Net zero emissions by 2030. That’s Google’s goal across its operations and value chain, including consumer hardware products. Google aims to reduce 50% of its combined scope 1 – 3 absolute emissions before 2030, and plans to invest in nature-based and technology-based carbon removal solutions to neutralize its remaining emissions. This is just the tip of the iceberg for Google. Google is supporting the circular economy, creating sustainable products for its users, and building local and government partnerships wherever it can to advance climate progress.

Google and the Circular Economy

Google’s Cambridge site recycled 42,182 pounds of materials and diverted 36.2% (177,475 pounds) of waste from landfills, composting another 135,293 pounds of food waste in 2021. In another demonstration of its commitment to reuse/recycle, Google partnered with manufacturers in 2022 to launch its Chromebook repair program in schools. Chromebook manufacturers, like Acer, provide training for students to perform their own repairs. Many schools have already created Chromebook repair programs, working alongside teachers and IT teams to repair their devices. 

Creating Sustainable Products

Google is enhancing its products to help people make more sustainable choices, for example:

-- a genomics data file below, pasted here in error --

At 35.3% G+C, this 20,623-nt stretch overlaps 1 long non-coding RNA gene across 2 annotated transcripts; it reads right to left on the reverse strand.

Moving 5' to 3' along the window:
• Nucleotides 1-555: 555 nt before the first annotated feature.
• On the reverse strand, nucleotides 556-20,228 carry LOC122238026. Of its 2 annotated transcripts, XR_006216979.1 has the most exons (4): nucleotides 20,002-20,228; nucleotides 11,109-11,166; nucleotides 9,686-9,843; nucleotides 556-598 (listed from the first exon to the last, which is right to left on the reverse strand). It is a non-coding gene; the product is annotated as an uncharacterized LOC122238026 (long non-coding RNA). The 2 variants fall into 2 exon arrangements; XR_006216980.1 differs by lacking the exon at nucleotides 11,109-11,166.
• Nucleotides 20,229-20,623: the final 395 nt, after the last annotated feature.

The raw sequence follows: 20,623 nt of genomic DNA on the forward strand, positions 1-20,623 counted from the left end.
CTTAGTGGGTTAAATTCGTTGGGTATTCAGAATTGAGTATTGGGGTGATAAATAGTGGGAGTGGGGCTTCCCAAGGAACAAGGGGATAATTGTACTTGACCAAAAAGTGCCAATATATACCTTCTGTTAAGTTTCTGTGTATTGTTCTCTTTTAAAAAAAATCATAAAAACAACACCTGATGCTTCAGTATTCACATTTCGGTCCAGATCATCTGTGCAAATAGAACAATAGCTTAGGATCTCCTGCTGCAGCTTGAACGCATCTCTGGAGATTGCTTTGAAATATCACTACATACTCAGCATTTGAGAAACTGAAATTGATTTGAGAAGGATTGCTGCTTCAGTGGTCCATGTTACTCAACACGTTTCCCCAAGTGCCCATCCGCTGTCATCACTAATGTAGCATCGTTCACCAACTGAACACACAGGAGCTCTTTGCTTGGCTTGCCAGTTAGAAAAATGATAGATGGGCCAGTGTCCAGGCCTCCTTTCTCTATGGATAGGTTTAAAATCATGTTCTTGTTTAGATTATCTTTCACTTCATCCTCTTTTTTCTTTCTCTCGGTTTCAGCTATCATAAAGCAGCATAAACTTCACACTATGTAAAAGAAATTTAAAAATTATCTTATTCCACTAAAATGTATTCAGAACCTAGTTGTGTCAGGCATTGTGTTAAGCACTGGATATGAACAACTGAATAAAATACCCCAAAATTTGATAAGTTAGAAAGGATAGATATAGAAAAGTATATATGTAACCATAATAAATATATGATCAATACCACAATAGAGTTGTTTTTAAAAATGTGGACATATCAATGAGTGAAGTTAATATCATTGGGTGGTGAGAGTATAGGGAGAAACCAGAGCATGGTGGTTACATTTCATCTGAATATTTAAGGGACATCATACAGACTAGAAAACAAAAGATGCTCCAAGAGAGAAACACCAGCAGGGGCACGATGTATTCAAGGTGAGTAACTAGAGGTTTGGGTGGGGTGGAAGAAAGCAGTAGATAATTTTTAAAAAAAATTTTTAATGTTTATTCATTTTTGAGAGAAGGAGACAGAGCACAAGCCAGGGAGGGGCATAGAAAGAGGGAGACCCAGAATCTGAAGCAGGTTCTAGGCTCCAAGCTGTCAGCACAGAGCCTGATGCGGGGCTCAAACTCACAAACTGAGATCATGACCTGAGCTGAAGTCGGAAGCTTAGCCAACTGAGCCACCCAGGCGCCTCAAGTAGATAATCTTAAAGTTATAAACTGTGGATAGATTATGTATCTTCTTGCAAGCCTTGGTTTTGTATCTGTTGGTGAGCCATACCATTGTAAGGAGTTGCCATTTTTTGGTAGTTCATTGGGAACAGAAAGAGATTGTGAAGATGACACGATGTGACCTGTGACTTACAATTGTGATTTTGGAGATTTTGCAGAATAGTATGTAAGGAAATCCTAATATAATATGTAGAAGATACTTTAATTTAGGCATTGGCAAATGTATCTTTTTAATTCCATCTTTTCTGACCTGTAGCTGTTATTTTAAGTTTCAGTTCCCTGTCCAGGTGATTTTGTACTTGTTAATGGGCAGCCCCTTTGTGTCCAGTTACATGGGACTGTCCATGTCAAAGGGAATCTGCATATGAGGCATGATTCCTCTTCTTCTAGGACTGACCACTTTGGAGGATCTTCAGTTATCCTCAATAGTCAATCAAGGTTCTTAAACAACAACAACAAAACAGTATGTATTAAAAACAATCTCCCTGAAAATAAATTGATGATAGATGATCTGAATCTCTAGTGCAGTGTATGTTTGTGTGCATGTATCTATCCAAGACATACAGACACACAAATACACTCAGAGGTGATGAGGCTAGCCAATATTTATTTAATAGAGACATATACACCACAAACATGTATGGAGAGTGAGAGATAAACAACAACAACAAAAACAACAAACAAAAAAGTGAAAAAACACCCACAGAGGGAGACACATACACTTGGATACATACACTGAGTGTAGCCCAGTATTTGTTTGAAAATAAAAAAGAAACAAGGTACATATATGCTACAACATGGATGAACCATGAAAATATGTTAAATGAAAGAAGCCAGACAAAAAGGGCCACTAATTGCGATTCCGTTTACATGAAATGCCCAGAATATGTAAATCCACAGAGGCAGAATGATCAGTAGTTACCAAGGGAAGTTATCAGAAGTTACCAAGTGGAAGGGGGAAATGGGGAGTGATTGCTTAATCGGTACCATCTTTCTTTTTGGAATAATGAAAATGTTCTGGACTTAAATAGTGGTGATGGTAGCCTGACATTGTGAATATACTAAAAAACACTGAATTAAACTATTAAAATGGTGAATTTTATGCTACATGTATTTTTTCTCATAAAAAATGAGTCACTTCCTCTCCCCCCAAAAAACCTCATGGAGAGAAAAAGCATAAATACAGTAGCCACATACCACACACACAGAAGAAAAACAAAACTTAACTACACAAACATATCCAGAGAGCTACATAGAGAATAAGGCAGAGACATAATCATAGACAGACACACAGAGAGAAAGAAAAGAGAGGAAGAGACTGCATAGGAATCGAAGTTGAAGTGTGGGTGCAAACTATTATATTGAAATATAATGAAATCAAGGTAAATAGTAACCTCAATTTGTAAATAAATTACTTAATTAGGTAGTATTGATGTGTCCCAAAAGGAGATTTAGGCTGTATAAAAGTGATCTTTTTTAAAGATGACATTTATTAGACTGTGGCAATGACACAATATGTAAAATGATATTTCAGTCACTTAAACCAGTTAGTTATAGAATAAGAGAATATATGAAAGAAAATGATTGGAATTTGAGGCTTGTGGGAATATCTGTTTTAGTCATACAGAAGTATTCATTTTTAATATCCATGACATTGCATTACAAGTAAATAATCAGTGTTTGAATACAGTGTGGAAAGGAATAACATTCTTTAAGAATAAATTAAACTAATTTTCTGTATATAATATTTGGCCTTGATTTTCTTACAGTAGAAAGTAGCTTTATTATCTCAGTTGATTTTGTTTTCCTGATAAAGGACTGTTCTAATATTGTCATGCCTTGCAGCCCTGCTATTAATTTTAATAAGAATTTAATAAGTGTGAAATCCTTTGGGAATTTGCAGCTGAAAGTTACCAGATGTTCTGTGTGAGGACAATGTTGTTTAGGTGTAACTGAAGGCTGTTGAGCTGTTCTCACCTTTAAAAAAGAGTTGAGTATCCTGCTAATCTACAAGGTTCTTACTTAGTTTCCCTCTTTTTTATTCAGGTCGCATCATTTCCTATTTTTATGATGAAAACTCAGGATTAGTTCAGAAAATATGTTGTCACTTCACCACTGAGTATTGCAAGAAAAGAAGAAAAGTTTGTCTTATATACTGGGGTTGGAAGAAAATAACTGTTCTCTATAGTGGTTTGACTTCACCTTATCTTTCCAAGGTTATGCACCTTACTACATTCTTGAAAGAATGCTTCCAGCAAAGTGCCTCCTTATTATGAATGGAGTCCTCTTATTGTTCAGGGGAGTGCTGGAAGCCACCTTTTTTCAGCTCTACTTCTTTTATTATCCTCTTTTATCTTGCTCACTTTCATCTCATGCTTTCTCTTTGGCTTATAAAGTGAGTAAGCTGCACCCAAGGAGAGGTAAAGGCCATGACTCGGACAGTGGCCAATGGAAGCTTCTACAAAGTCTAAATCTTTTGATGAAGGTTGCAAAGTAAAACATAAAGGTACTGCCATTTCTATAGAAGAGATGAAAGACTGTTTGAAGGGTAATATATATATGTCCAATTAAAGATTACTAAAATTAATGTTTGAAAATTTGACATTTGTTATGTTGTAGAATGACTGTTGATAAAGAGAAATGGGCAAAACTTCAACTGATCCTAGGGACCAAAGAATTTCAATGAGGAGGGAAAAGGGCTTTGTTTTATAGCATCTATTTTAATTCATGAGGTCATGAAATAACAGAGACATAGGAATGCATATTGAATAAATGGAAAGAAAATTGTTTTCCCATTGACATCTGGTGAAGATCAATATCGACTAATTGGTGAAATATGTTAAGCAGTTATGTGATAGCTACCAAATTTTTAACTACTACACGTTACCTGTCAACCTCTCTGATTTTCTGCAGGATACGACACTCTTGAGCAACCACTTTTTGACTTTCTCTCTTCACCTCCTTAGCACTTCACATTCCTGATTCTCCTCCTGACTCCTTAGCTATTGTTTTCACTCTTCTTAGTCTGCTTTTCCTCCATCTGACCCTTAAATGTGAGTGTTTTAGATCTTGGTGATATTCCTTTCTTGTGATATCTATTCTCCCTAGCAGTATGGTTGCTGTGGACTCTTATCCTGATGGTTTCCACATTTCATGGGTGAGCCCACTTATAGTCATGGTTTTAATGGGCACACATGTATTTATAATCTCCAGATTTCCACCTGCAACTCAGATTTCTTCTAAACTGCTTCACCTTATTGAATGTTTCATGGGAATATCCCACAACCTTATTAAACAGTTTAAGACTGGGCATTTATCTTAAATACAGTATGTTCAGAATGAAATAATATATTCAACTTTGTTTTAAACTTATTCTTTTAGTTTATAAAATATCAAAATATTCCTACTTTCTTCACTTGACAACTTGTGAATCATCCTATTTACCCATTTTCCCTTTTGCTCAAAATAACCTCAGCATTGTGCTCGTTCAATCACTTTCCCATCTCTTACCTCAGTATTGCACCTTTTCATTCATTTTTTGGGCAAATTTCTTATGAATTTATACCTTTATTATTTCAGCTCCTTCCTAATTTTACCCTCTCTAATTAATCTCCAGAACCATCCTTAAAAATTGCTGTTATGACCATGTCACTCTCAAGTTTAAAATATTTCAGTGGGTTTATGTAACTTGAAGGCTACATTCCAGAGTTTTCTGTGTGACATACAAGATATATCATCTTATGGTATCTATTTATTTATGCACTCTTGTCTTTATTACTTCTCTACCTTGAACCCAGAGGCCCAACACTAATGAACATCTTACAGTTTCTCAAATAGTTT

• Project Sunroof, built in Cambridge, uses Google Earth imagery to analyze a home’s roof shape and local weather patterns to create a personalized solar plan for the homeowner.
  • The sustainability routing option in Google Maps shows fuel or energy-efficiency estimates on some routes based on a vehicle’s engine type. The more fuel or energy-efficient the route, the lower the car’s fuel/energy usage and CO2 emissions. In fact, since launching in the US and Canada, eco-friendly routing has helped avoid over 500,000 metric tons of carbon emissions, the equivalent of removing approximately 100,000 fuel-based cars off the road.

Growing Local Partnerships

Google’s partnerships with nonprofits and governments facilitate the implementation of sustainable tools, tech, and products. Two examples. Google’s Environmental Insights Explorer helps cities and local governments analyze emissions data and identify strategies for climate action. Google is sharing best practices and providing funding for the Carbon-Free for Cities program with C40,the global nonprofit network of mayors from nearly 100 world-leading cities. 

Reaching Net Zero

Google has been carbon neutral since 2007, and aims to be net zero across all its operations and value chain, including its consumer hardware products, by 2030. At Google’s Cambridge site, some of the ways they are contributing to this goal includes tracking refrigerants in a centralized management system, and conducting energy audits and tracking energy data through ENERGY STAR. Google’s Cambridge campus also has seven LEED buildings in Kendall Square: two Platinum certified, three Gold certified, and two Silver certified.